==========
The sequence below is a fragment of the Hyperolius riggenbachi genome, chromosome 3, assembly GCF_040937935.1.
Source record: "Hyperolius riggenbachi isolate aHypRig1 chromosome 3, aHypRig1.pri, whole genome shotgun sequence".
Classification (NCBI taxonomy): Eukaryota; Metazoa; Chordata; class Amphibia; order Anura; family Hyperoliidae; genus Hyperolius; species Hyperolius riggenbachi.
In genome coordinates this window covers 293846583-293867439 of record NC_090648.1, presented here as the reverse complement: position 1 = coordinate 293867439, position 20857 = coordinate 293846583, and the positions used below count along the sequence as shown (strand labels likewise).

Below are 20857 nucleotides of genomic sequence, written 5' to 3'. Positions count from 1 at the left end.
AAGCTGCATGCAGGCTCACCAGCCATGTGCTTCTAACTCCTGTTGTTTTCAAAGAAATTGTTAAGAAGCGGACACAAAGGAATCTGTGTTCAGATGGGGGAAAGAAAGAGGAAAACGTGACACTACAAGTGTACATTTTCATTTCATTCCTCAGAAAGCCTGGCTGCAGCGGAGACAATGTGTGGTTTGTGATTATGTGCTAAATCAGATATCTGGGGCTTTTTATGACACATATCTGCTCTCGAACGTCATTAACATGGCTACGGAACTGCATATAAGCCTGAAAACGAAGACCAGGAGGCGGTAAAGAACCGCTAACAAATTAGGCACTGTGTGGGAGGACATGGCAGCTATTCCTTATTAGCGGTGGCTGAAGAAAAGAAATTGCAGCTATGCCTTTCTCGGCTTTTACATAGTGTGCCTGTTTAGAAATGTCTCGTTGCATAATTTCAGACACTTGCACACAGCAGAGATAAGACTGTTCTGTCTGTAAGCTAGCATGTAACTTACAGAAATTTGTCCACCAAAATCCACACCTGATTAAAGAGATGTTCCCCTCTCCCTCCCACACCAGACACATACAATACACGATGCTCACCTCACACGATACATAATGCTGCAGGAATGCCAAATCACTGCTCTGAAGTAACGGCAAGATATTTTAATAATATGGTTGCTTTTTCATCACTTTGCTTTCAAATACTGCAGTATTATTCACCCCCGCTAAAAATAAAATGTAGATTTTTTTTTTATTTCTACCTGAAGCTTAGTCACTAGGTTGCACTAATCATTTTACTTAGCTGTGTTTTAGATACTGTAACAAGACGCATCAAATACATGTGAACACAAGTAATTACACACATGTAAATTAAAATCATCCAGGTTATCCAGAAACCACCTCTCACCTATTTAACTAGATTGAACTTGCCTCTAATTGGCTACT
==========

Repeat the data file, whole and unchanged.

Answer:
The sequence below is a fragment of the Hyperolius riggenbachi genome, chromosome 3, assembly GCF_040937935.1.
Source record: "Hyperolius riggenbachi isolate aHypRig1 chromosome 3, aHypRig1.pri, whole genome shotgun sequence".
Classification (NCBI taxonomy): Eukaryota; Metazoa; Chordata; class Amphibia; order Anura; family Hyperoliidae; genus Hyperolius; species Hyperolius riggenbachi.
In genome coordinates this window covers 293846583-293867439 of record NC_090648.1, presented here as the reverse complement: position 1 = coordinate 293867439, position 20857 = coordinate 293846583, and the positions used below count along the sequence as shown (strand labels likewise).

Below are 20857 nucleotides of genomic sequence, written 5' to 3'. Positions count from 1 at the left end.
AAGCTGCATGCAGGCTCACCAGCCATGTGCTTCTAACTCCTGTTGTTTTCAAAGAAATTGTTAAGAAGCGGACACAAAGGAATCTGTGTTCAGATGGGGGAAAGAAAGAGGAAAACGTGACACTACAAGTGTACATTTTCATTTCATTCCTCAGAAAGCCTGGCTGCAGCGGAGACAATGTGTGGTTTGTGATTATGTGCTAAATCAGATATCTGGGGCTTTTTATGACACATATCTGCTCTCGAACGTCATTAACATGGCTACGGAACTGCATATAAGCCTGAAAACGAAGACCAGGAGGCGGTAAAGAACCGCTAACAAATTAGGCACTGTGTGGGAGGACATGGCAGCTATTCCTTATTAGCGGTGGCTGAAGAAAAGAAATTGCAGCTATGCCTTTCTCGGCTTTTACATAGTGTGCCTGTTTAGAAATGTCTCGTTGCATAATTTCAGACACTTGCACACAGCAGAGATAAGACTGTTCTGTCTGTAAGCTAGCATGTAACTTACAGAAATTTGTCCACCAAAATCCACACCTGATTAAAGAGATGTTCCCCTCTCCCTCCCACACCAGACACATACAATACACGATGCTCACCTCACACGATACATAATGCTGCAGGAATGCCAAATCACTGCTCTGAAGTAACGGCAAGATATTTTAATAATATGGTTGCTTTTTCATCACTTTGCTTTCAAATACTGCAGTATTATTCACCCCCGCTAAAAATAAAATGTAGATTTTTTTTTTATTTCTACCTGAAGCTTAGTCACTAGGTTGCACTAATCATTTTACTTAGCTGTGTTTTAGATACTGTAACAAGACGCATCAAATACATGTGAACACAAGTAATTACACACATGTAAATTAAAATCATCCAGGTTATCCAGAAACCACCTCTCACCTATTTAACTAGATTGAACTTGCCTCTAATTGGCTACT